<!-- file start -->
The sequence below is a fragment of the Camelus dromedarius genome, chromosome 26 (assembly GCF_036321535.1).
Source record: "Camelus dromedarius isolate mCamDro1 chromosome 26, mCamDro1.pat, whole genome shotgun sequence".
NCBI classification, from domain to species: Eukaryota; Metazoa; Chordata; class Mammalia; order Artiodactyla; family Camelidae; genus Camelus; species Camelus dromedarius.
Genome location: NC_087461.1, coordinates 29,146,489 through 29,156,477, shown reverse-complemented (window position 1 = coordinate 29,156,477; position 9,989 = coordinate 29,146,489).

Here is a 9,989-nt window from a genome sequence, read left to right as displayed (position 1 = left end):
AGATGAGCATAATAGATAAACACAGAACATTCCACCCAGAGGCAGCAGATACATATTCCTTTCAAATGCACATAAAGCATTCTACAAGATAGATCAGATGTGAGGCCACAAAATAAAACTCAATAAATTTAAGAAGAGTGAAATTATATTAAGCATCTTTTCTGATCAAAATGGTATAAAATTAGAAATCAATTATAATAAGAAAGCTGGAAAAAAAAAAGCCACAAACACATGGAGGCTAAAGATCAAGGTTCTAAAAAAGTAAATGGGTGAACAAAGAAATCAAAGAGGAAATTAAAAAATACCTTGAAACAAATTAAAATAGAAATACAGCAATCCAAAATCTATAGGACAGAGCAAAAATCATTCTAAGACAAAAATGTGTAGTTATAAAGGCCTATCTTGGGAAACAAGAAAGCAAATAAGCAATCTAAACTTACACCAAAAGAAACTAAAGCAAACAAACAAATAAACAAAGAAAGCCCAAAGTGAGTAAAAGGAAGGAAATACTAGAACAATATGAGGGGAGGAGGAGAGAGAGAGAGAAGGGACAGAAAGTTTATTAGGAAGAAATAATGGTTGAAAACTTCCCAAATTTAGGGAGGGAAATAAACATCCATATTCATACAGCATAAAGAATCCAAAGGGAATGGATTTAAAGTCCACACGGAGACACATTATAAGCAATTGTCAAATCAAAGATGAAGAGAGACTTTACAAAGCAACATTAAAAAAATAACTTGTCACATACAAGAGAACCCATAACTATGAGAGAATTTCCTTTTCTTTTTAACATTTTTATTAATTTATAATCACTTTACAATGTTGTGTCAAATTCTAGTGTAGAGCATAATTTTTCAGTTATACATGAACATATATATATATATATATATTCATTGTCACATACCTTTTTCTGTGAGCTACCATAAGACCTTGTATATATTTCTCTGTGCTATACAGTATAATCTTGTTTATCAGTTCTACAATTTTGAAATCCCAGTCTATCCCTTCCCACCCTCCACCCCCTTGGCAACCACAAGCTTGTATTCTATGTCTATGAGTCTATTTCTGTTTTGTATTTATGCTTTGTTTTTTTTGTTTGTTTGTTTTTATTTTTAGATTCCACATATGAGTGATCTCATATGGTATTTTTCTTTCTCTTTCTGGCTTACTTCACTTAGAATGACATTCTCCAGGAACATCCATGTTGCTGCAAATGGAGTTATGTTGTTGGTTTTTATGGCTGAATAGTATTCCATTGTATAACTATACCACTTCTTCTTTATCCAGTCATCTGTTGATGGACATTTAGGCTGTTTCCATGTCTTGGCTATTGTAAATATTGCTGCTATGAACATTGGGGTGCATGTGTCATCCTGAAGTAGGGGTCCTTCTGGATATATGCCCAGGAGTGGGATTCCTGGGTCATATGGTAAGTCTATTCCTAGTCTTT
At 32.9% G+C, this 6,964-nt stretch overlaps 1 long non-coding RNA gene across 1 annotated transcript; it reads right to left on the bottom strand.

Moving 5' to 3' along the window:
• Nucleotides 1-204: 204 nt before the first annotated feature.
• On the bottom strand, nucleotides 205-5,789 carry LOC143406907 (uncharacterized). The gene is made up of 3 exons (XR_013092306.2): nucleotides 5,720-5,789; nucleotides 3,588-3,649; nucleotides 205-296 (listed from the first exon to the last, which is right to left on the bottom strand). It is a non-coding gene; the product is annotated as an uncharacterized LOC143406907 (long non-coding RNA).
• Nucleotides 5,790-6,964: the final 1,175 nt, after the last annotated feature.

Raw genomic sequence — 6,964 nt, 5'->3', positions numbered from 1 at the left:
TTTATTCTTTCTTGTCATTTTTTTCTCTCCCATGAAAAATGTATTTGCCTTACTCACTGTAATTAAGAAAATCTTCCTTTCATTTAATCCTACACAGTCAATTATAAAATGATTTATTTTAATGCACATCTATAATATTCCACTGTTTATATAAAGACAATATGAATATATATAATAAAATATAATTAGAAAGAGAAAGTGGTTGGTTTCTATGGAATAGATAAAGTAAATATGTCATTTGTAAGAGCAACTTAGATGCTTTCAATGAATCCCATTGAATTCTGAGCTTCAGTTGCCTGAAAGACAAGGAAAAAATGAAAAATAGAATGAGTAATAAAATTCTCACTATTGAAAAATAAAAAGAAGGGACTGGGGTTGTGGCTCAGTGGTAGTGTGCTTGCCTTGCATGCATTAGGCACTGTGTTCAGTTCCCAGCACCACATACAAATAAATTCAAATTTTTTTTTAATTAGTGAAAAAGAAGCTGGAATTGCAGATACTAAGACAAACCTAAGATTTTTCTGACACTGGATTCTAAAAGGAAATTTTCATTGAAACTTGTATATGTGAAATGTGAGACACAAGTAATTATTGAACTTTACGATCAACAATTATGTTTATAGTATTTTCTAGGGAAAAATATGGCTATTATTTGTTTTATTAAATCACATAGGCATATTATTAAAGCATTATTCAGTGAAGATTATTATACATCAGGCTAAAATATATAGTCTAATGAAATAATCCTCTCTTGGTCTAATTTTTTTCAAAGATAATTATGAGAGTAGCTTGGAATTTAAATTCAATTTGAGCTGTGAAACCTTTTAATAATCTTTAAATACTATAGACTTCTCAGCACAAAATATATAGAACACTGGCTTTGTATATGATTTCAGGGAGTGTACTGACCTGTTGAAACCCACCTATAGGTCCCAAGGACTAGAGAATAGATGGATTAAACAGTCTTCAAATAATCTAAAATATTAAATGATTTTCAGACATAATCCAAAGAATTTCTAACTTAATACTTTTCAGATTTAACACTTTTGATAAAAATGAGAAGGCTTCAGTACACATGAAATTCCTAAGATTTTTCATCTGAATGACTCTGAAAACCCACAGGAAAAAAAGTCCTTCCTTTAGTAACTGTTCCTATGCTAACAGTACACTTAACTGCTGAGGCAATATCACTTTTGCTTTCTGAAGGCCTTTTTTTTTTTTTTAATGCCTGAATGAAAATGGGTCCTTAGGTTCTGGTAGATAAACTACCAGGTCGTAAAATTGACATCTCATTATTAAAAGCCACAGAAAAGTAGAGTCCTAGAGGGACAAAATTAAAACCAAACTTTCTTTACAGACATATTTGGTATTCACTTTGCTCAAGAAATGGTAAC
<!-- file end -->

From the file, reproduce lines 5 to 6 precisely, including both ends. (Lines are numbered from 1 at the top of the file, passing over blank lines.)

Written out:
Here is a 9,989-nt window from a genome sequence, read left to right as displayed (position 1 = left end):
AGATGAGCATAATAGATAAACACAGAACATTCCACCCAGAGGCAGCAGATACATATTCCTTTCAAATGCACATAAAGCATTCTACAAGATAGATCAGATGTGAGGCCACAAAATAAAACTCAATAAATTTAAGAAGAGTGAAATTATATTAAGCATCTTTTCTGATCAAAATGGTATAAAATTAGAAATCAATTATAATAAGAAAGCTGGAAAAAAAAAAGCCACAAACACATGGAGGCTAAAGATCAAGGTTCTAAAAAAGTAAATGGGTGAACAAAGAAATCAAAGAGGAAATTAAAAAATACCTTGAAACAAATTAAAATAGAAATACAGCAATCCAAAATCTATAGGACAGAGCAAAAATCATTCTAAGACAAAAATGTGTAGTTATAAAGGCCTATCTTGGGAAACAAGAAAGCAAATAAGCAATCTAAACTTACACCAAAAGAAACTAAAGCAAACAAACAAATAAACAAAGAAAGCCCAAAGTGAGTAAAAGGAAGGAAATACTAGAACAATATGAGGGGAGGAGGAGAGAGAGAGAGAAGGGACAGAAAGTTTATTAGGAAGAAATAATGGTTGAAAACTTCCCAAATTTAGGGAGGGAAATAAACATCCATATTCATACAGCATAAAGAATCCAAAGGGAATGGATTTAAAGTCCACACGGAGACACATTATAAGCAATTGTCAAATCAAAGATGAAGAGAGACTTTACAAAGCAACATTAAAAAAATAACTTGTCACATACAAGAGAACCCATAACTATGAGAGAATTTCCTTTTCTTTTTAACATTTTTATTAATTTATAATCACTTTACAATGTTGTGTCAAATTCTAGTGTAGAGCATAATTTTTCAGTTATACATGAACATATATATATATATATATATTCATTGTCACATACCTTTTTCTGTGAGCTACCATAAGACCTTGTATATATTTCTCTGTGCTATACAGTATAATCTTGTTTATCAGTTCTACAATTTTGAAATCCCAGTCTATCCCTTCCCACCCTCCACCCCCTTGGCAACCACAAGCTTGTATTCTATGTCTATGAGTCTATTTCTGTTTTGTATTTATGCTTTGTTTTTTTTGTTTGTTTGTTTTTATTTTTAGATTCCACATATGAGTGATCTCATATGGTATTTTTCTTTCTCTTTCTGGCTTACTTCACTTAGAATGACATTCTCCAGGAACATCCATGTTGCTGCAAATGGAGTTATGTTGTTGGTTTTTATGGCTGAATAGTATTCCATTGTATAACTATACCACTTCTTCTTTATCCAGTCATCTGTTGATGGACATTTAGGCTGTTTCCATGTCTTGGCTATTGTAAATATTGCTGCTATGAACATTGGGGTGCATGTGTCATCCTGAAGTAGGGGTCCTTCTGGATATATGCCCAGGAGTGGGATTCCTGGGTCATATGGTAAGTCTATTCCTAGTCTTT